Bank of England to gain powers to manage demise of UK large insurers

The UK government said it would start work on setting up new rules specially designed to prevent a big insurance company collapse from crashing the financial system (see US Insurers’ Investments to the Failed Banks are Modest).

The Treasury said that it would legislate “when parliamentary time allows” to give the Bank of England new powers and flexibility to manage the demise of a large insurer, mirroring the resolution regime for banks, which was established in 2009, according to FT.

Regulators have already introduced rules to deal with ailing banks after global financial crisis more than a decade ago left taxpayers picking up the bill.

But no such specifically tailored regime currently exists in Britain to deal with failures in the country’s insurance industry, which is the fourth largest in the world.

The UK is pressing ahead with plans to create a resolution regime to deal with the failure of big insurance companies, saying the “swift and decisive” action to rescue Silicon Valley Bank’s UK arm in underlined the importance of such arrangements.

The UK finance ministry said in a response to a public consultation on introducing a regime for insurers that the Bank of England’s ability to deal with Silicon Valley Bank’s UK subsidiary this year showed how specific resolution rules could enhance UK financial stability, according to Reuters.

The European Union is in the process of approving its own set of rules for handling insurance company failures.

In Britain, insurance company collapses currently come under modified UK company insolvency arrangements, which the finance ministry said may be less effective for an industry with 2.7 trillion pounds ($3.45 trillion) in assets.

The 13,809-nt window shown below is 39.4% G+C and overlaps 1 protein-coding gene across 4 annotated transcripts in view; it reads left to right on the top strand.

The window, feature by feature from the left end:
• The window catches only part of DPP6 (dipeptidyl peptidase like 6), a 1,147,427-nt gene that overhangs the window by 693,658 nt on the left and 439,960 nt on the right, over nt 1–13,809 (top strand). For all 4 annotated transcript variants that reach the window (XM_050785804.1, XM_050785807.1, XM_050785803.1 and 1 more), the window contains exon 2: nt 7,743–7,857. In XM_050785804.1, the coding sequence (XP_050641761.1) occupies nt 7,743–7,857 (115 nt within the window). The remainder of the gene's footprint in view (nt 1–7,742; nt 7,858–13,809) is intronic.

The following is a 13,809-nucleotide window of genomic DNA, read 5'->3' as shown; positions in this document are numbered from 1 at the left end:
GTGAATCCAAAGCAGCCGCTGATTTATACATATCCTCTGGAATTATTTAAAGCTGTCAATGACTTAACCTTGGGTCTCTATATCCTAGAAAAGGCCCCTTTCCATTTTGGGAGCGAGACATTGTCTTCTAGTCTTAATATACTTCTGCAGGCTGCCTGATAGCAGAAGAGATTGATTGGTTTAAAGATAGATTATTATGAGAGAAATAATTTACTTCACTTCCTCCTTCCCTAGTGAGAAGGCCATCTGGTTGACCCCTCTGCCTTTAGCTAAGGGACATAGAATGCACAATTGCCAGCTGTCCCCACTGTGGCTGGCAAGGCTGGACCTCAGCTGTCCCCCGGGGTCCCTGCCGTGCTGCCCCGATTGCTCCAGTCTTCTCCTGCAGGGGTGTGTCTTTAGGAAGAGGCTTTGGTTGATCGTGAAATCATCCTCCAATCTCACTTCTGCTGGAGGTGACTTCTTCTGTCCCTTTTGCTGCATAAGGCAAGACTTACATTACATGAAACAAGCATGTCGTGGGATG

Bank of England to gain powers to manage demise of UK large insurers

The introduction of an insurer resolution regime would also ensure the UK remains at the forefront of international standards. UK branches of foreign insurers, including those from Gibraltar, should also come under the new rules.

The ministry said it had considered whether the Lloyd’s of London insurance market should also come under the new regime but decided against it given the market already has to comply with winding up regulations specifically designed for it and there was a need to avoid duplication.

Under the rules for dealing with failed banks, they are required to issue a special form of debt that can be written down to replenish burnt out capital as part of a resolution process.

HSBC bought the UK arm of the failed technology-focused lender in March for a symbolic £1 after last-minute talks led by Rishi Sunak and the BoE. The central bank is reviewing its resolution regime for smaller banks after the collapse of the California-based Silicon Valley Bank.

The Treasury said the proposed insurance regime would seek to preserve continuity of insurance cover for policyholders, avoid the “significant value destruction” for the sector of an insolvency process, and support public confidence in insurers.

The Association of British Insurers welcomed how the government’s plans “focus on ensuring a level-playing field” for insurers.

The industry is still haunted by the failure of Equitable Life, which came close to collapse two decades ago, with policyholders losing billions of pounds and the government paying more than £1bn in compensation.

The ministry said it would not introduce a similar requirement for insurers.

Shareholders in a failing insurer would be the first to absorb losses, ahead of unsecured creditors, to fund the “bail in” of an insurer, helping to keep taxpayers off the hook.

Insurers deemed “systemically important” would be required to work with regulators on plans setting out what would happen in a collapse, the ministry said.

The timing of the new regime is unclear given that legislation is needed and Britain is likely to face national elections next year.

But both the EU regime and the UK plans include a “no creditor worse off” safeguard, meaning that no customer should be worse off than they would be if the insurer had become insolvent.

The UK plans also provide top-up payments for those customers who are protected by the Financial Services Compensation Scheme, which provides redress when insurers fail in certain circumstances.

The Treasury said that the public consultation, issued in January, had received “near unanimous support” from respondents that the resolution regime should align with international standards.


By Huw Jones, Ian Smith and Laura Noonan